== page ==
History - from estate records

The Foresters of the 1860s

The Foresters of the 1860s regularly sold the following:

Underwood and Legwood
Tops of trees
Oak Bark
Timber from Oak, Beech and Elm
Larch Branches
Willow Heads
Willow and Larch poles
Limbs of trees
Blenheim Palace

The following information is taken from the Annual Accounts Ledger Land Steward's Office, Woods & Forests section between 1860 – 1865. Our thanks to Blenheim Palace staff for completing the research.

Some of the Woods owned by the 7th Duke

Ardley Woods, Noke Woods, Chase woods, Bladon Heath, Fawley Woods, Charlbury Woods, Home Green, King’s Wood, Stonesfield Woods and Hanborough Woods.

The Foresters

Men who regularly worked for the Duke as Foresters in the period 1860 – 1865 were: R Mason, J Paxton and Jonas Paxton, J Long and A Long, J Page, In 1864 they were joined by J Poole. It is likely that R Mason was the Head Forester and J Poole took over this role in 1865.
The evidence for this was that the wages for all the Foresters were paid in a lump sum first to R Mason and then in 1865 to J Poole. It was part of the Head Foresters job to hand out the wages to the other men working in the woods. One weeks wages for Foresters’ labour in the summer of 1860 was £4.5.0. In February of 1862 the wages for one weeks Forestry labour was £10.12.0. It must have been a particularly busy time. In 1865 one weeks wages for the Labour for the Foresters amounted to £7.0.8. J Poole was paid his salary quarterly and ¼ year’s salary was £16.18.0 in 1865. So it would seem that the Head Forester was very well paid.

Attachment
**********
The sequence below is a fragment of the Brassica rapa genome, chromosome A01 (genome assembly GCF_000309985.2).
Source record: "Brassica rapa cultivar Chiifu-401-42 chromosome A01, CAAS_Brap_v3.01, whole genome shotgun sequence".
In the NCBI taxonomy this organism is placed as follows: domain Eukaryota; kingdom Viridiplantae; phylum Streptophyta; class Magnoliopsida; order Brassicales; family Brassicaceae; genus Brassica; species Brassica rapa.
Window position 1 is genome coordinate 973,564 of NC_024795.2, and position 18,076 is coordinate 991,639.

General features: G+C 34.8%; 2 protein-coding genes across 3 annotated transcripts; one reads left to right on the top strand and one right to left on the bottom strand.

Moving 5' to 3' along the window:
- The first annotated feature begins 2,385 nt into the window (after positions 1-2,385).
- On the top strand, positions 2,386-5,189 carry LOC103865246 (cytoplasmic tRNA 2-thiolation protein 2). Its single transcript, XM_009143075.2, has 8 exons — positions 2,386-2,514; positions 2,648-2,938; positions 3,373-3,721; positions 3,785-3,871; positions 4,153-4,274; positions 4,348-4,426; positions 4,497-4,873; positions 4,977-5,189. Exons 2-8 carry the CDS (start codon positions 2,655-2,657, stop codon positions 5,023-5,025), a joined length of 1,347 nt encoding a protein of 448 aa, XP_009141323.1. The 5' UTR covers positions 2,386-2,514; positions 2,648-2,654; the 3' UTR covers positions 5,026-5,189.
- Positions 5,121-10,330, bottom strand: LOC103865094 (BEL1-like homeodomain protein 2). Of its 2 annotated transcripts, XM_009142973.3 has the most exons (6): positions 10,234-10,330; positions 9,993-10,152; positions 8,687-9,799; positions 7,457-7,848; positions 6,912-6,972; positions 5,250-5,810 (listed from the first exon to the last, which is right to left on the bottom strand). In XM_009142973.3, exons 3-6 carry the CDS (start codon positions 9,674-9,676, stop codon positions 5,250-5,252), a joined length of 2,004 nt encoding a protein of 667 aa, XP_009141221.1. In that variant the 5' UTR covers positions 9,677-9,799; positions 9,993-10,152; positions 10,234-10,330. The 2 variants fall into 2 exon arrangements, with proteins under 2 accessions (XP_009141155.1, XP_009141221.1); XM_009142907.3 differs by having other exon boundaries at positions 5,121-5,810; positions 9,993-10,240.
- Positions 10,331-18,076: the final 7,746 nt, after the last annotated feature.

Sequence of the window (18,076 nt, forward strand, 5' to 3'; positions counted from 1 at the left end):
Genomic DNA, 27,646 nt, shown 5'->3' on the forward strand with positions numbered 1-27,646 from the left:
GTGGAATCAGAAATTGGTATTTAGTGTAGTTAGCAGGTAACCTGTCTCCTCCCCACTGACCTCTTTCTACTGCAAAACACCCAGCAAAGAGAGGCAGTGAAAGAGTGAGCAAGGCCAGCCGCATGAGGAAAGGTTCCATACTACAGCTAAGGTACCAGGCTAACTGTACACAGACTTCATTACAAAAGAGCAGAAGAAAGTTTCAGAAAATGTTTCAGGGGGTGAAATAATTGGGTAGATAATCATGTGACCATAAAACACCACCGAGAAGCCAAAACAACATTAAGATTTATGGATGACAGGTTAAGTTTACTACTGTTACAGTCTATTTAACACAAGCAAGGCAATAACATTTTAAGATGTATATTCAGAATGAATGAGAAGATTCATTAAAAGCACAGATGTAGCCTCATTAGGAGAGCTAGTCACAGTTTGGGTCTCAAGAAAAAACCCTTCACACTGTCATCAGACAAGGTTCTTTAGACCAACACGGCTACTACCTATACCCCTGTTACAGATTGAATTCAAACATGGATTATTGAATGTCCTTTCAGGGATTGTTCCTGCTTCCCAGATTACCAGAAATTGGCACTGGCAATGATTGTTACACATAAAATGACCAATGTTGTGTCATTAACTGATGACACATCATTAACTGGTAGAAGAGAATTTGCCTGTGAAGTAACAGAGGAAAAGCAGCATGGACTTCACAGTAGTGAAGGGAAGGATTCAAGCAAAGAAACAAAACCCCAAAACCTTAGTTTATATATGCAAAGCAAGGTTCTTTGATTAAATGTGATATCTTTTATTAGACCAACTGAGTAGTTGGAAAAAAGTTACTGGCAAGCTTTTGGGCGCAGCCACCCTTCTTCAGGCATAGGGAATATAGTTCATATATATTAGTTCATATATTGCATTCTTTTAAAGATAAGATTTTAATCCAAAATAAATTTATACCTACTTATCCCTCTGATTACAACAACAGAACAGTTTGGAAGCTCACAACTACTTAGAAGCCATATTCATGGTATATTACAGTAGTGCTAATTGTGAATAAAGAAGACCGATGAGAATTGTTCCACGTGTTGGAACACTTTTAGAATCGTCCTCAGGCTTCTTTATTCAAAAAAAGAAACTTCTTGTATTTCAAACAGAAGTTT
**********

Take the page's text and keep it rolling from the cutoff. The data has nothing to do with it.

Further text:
Some interesting Forester facts

In 1862 The Foresters felled a White Poplar.
In 1865 the Foresters sold some Ash timber. They also felled an old Walnut Tree. In 1866 they sold 85 Tree Heads for £19.2.6.
In June 1866 they sold 172 ft of Elm for £7.3.4. There was a Foresters' pony and in December 1860 it lost a shoe. It cost £2.6.9 to re-shoe the pony. It is possible that they re-shoed all 4 hooves for that amount of money! Quite often the Foresters were used as labourers in other parts of the Estate and their names are listed in the Roads and Estates Improvements sections of the Ledger. On one occasion they had to clear ditches.
The Foresters were paid by the Duke for: fagotting, carriage, measuring coppice, grubbing at King’s wood, weighing bark, and measuring and grubbing at Campsfield.

Combe Yard 1860 - 1865

Combe Mill This was the wood yard for the Estate and also the location of Combe Mill. At the yard and the Mill various craftsmen were based such as carpenters and blacksmiths.
In the 1860-65 Ledger there are a number of tasks mentioned taking place at Combe Yard: sawing timber, making gearing wheels, gates and laths, and repairing wheels. The yard had some interesting deliveries in 1860, including: straw, coals, colours, hair, paper, glass, buckets, lime, oils, paints, timber and grease.  Today, Combe Mill is no longer in commercial operation and today is run by a team of volunteers as an educational project by the Combe Mill charitable trust.

Charity registered in
England and Wales 1128516
and in Scotland SC041892

Company limited by guarantee 06589157

Copyright © 2009-19 Sylva Foundation. All rights reserved.

Contact Us
Good Woods
Living Ash Project
Forestry Horizons

Sylva Foundation, Wood Centre, Little Wittenham Road, Long Wittenham, Oxfordshire, OX14 4QT    Tel: 01865 408018    info@sylva.org.uk